[229] Thomas A. Arcury and Sara A. Quandt, “The Health and Safety of Farmworkers in the Eastern United States: A Need to Focus on Social Justice,” Latino Farmworkers in the Eastern United States, Arcury and Quandt, eds., p. 2; and Rosenbaum and Shin, “Migrant and Seasonal Farmworkers: Health Insurance Coverage and Access to Care,” pp. 1, 3-4; US Department of Labor, “National Agriculture Workers Survey (Release 3.0).” See also National Center for Farmworker Health, Inc. “About America’s Farmworkers: Farmworker Health,” undated, http://www.ncfh.org/?pid=4&page=7 (accessed January 25, 2010).

[230] See Farmworker Justice, “State Workers’ Compensation for Agricultural Workers,” 2009, http://www.fwjustice.org/HealthResources/State%20Workers'%20Comp%20Information%20for%20Health%20Centers.pdf (accessed April 15, 2010).

[231] Human Rights Watch telephone interview with Amy Lieberman, Migrant Clinicians Network, March 6, 2009; National Center for Farmworker Health, Inc., “About Community and Migrant Health Centers,” undated, http://www.ncfh.org/?pid=6 (accessed April 27, 2010).

[232] Rosenbaum and Shin, “Migrant and Seasonal Farmworkers: Health Insurance Coverage and Access to Care.”

[233] May, “Occupational Injury and Illness in Farmworkers in the Eastern United States,” Latino Farmworkers in the Eastern United States, Arcury and Quandt, eds., p. 75.

[234] Migrant Clinicians Network, A Migrant Farmworker Occupational Health Reference Manual, 2006, www.migrantclinician.org/service.dl.php?fid=2121(accessed April 8, 2010)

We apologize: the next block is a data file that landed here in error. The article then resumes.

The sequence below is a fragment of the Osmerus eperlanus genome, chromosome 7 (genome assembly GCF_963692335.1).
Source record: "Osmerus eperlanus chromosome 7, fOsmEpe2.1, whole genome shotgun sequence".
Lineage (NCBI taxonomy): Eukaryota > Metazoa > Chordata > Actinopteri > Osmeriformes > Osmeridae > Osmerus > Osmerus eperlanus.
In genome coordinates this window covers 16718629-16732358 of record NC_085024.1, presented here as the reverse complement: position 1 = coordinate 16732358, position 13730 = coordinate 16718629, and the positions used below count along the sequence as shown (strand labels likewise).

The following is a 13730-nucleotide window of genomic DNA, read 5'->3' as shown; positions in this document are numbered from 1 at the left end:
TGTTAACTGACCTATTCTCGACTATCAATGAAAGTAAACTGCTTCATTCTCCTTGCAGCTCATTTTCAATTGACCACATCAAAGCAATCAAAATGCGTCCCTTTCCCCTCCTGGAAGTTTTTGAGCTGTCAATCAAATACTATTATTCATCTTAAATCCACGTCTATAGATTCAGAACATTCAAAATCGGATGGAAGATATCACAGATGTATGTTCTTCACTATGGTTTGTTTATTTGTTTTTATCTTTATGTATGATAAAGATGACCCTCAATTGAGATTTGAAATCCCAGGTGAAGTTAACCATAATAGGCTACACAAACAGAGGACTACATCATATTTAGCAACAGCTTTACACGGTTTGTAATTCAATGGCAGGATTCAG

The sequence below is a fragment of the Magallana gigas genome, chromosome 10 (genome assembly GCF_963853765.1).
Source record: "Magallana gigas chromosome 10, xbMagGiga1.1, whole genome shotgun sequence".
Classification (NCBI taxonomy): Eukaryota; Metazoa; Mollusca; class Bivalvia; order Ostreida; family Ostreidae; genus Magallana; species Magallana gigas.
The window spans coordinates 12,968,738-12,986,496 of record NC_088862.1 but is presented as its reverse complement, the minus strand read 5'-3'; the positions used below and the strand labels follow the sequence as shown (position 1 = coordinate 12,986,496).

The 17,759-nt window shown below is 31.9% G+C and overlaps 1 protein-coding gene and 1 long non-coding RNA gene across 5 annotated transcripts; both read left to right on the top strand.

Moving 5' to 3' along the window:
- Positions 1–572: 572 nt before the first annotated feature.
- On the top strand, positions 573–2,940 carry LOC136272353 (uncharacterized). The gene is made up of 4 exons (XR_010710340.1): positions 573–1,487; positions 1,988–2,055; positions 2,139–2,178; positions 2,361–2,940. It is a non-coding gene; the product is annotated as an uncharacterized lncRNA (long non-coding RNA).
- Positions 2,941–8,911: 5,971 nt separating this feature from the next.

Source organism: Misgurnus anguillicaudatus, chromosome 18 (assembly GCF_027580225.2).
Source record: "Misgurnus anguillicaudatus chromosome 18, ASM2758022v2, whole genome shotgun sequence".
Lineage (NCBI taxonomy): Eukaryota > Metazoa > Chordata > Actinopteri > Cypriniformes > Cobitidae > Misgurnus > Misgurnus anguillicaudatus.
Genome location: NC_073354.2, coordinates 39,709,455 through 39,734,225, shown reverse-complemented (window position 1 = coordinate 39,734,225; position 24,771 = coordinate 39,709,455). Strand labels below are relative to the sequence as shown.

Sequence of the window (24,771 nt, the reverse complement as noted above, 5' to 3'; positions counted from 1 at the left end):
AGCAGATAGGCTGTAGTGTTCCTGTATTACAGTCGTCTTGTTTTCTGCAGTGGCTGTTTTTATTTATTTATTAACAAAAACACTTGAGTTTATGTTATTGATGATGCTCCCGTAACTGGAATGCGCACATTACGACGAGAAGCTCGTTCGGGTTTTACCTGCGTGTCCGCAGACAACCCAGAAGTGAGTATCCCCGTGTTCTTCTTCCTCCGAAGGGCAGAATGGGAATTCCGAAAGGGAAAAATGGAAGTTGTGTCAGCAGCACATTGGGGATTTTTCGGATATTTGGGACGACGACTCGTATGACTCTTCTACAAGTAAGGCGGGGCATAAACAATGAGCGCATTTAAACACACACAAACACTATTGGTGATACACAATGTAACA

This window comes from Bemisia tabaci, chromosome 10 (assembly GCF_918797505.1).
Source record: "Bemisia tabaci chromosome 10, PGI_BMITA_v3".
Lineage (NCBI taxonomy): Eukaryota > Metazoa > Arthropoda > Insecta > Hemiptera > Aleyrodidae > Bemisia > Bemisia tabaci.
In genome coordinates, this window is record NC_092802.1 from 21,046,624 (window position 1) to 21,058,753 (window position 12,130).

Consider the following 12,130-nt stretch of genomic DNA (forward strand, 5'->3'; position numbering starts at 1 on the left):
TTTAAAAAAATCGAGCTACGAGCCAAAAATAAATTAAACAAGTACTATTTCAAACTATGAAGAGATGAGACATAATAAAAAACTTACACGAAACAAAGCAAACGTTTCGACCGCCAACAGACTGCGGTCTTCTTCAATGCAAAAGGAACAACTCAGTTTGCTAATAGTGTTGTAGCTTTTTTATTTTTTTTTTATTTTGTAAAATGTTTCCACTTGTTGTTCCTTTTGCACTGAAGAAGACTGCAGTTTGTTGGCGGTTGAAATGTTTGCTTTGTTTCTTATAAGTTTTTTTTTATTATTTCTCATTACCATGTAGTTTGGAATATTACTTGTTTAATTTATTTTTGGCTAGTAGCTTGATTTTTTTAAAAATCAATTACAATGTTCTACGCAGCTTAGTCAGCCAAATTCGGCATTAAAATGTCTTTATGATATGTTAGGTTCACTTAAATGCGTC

[235] Human Rights Watch interview with health worker, central Florida, March 23, 2009.

[236] “Willamette Tree Wholesale Sued by EEOC for Severe Sexual Harassment, Retaliation,” US Equal Employment Opportunity Commission press release, June 18, 2009, http://www.eeoc.gov/eeoc/newsroom/release/6-18-09a.cfm (accessed March 19, 2010).

[237] Human Rights Watch telephone interview with Mónica Ramírez, Southern Poverty Law Center, Atlanta, Georgia, December 30, 2009.

[238] Southern Poverty Law Center, “Under Siege: Life for Low-Income Latinos in the South,” p. 28.

[239] William R. Tamayo, “The Role of the EEOC in Protecting the Civil Rights of Farm Workers,” UC Davis Law Review, vol. 22 (Summer, 2000), p. 1080.

[240] Human Rights Watch telephone interview with Maria M., age 19, Idaho, September 13, 2009.

[241] Human Rights Watch interview with Elisabeth S., age 19, Durham, North Carolina, August 3, 2009.

[242]EEOC v. Harris Farms, January 2005, (E.D. Cal.) Civil Action, No. F-02-6199 AWI